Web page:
TSR: Is that why you think that the moderation of the goal of optimization is important—because it’s not adaptable, across the board, to every city?

KS: Yes. I think there’s a real danger of copycat solutions that are not appropriate. One of the biggest problems right now is that we have copycat cities around the world that are not appropriate for different places. In North America cities grew in a certain way at a certain time in human and American history, and for a certain number of people. Right now we’re talking about a planet with an additional three billion urban inhabitants by 2100. So the formula that we have in North America and in Europe is unlikely to be the formula that is going to be appropriate for Africa and large parts of Asia.

We need to think about new formulas that are more appropriate for those places—which goes back to the matter of innovation. Innovation is not just taking something that you know and re-jigging it; that’s just a slight reconfiguration. I think an innovation is asking, what is it that people want out of their cities? Why do people move to cities? What do you need there? You need to go get milk, you need to get rice, you need to get food. You need to have access—the key thing is accessibility, and how do we create accessibility without creating all of these other problems that come with everybody driving? That’s one of the biggest challenges.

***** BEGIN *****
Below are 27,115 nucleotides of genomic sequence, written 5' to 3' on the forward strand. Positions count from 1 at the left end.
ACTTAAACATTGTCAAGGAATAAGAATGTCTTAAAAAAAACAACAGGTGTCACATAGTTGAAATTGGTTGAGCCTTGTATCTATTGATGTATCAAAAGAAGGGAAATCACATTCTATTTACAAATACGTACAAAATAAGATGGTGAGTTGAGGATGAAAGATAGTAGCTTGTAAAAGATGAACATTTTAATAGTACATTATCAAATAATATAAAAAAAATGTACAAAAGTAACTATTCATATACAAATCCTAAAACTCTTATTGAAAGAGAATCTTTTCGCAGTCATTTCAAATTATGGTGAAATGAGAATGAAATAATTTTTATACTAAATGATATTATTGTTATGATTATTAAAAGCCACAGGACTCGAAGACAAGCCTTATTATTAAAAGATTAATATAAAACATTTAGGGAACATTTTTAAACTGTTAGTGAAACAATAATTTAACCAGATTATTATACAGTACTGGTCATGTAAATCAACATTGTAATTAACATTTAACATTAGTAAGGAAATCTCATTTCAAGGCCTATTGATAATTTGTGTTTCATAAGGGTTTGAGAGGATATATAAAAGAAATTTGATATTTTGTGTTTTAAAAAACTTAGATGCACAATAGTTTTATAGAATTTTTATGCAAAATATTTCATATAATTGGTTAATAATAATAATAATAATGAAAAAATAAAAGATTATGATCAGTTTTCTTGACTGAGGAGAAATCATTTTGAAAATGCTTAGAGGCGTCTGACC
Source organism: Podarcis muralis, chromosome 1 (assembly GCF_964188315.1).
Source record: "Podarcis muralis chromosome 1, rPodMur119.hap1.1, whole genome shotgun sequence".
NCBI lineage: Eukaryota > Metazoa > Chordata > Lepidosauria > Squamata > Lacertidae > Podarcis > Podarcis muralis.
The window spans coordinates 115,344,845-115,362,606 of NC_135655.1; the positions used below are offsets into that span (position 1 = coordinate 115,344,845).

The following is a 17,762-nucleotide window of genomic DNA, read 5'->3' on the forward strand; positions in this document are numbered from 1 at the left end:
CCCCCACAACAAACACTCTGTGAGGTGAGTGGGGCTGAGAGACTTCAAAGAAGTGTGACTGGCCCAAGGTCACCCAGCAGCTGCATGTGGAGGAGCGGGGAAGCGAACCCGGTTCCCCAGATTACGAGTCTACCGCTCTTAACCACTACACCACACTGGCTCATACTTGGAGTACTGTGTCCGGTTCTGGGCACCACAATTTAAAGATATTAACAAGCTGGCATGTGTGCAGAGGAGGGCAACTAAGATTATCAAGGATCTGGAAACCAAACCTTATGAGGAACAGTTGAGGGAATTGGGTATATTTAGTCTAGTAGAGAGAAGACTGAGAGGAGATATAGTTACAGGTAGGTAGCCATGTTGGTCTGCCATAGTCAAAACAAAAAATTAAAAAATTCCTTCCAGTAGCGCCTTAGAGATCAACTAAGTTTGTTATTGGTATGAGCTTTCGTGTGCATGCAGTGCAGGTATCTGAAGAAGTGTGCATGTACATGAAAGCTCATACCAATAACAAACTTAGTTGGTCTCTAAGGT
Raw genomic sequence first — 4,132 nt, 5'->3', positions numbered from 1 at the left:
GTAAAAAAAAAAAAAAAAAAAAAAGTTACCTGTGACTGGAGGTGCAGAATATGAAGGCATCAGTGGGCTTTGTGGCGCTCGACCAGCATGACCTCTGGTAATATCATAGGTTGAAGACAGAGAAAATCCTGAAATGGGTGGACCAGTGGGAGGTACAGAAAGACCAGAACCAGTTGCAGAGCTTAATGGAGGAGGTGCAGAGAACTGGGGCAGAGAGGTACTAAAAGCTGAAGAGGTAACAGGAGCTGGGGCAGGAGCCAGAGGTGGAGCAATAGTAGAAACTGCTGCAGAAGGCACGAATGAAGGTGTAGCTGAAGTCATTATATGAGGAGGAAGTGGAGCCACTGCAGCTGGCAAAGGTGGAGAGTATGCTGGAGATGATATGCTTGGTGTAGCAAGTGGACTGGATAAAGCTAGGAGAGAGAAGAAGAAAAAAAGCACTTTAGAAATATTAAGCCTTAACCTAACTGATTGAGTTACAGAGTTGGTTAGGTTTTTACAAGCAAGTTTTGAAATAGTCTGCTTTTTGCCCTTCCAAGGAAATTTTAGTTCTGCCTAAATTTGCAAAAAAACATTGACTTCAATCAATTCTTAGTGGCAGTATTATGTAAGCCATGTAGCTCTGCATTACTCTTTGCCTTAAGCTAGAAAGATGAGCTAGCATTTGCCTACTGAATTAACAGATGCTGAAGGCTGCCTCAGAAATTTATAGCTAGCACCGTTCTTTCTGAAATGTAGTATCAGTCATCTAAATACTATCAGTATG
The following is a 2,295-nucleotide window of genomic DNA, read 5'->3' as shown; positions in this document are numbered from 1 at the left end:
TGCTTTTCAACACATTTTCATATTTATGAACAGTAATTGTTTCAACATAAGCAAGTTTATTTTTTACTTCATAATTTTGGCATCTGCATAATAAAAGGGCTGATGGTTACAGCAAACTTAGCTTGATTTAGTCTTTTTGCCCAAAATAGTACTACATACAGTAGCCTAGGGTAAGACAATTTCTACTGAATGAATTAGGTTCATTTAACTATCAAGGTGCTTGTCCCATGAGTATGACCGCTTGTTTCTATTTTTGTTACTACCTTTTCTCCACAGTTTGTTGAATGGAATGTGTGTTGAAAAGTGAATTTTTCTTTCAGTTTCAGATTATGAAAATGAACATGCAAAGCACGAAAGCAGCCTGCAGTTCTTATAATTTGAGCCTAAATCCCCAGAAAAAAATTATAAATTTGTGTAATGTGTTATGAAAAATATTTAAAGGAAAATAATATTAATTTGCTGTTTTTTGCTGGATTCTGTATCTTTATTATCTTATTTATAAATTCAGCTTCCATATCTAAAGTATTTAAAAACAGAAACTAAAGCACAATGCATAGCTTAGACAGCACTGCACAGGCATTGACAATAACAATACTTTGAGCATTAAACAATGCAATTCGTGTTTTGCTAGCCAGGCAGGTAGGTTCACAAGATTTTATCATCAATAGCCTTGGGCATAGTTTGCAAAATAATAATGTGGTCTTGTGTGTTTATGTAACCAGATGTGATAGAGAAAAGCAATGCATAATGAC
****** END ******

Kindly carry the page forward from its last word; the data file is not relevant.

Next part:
There are some incredible solutions out there that we haven’t even thought about. For example, in this country and many others people have been talking about mixed- or multi-use zoning, and I think that’s a great idea. I think we can actually take it beyond just mixed-use zoning. If you go to Asian cities in Taipei or Tokyo, they’ve taken that concept one step further to think about three-dimensional zoning. I lived in Taipei for six months during my sabbatical and in the building that I lived in, the first floor was retail space, the second through the fourteenth floors were commercial space—a dentist, a couple of hair salons, a spa—and then the [floors above] were residential. In Tokyo, it’s common to have a hotel where the lobby starts on the thirteenth floor because floors one through twelve are commercial or retail space. We can be much more creative. Why is it that the Gap is only on the first floor, or at most the first two floors? Why don’t we really re-think how we use space and how to make things accessible in ways that don’t require a car?

TSR: And then there are urban farms—engineered greenhouses in climate-controlled areas of a building—

KS: Absolutely. Probably the main message about sustainability and urbanization is a very simple one, and that message is: we cannot continue to build cities in the Twenty-First Century as we have in the Twentieth, the Nineteenth, the Eighteenth and the Seventeenth Centuries. We are now at a time in history when the scale of human population and the scale of urbanization require that we don’t use old models from centuries ago and simply make them bigger. We have to think of new models.

TSR: Well, thank you very much…and on that note, I think we’ll let you go…

KS: (laughs) Yes, as I sit here in traffic in in a cab.

Interviewee Biography

Dr. Seto is an established leader in the area of urbanization and global environmental change, with geographic expertise in Asia, especially China and India. Dr. Seto is Co-Chair of the Urbanization and Global Environmental Change Project (UGEC) of the International Human Dimensions Programme on Global Environmental Change (IHDP), and a Coordinating Lead Author for Working Group III of the IPCC Fifth Assessment Report. She is an Aldo Leopold Leadership Fellow and recipient of a NASA New Investigator Program Award, a NSF Career Award, and a National Geographic Research Grant.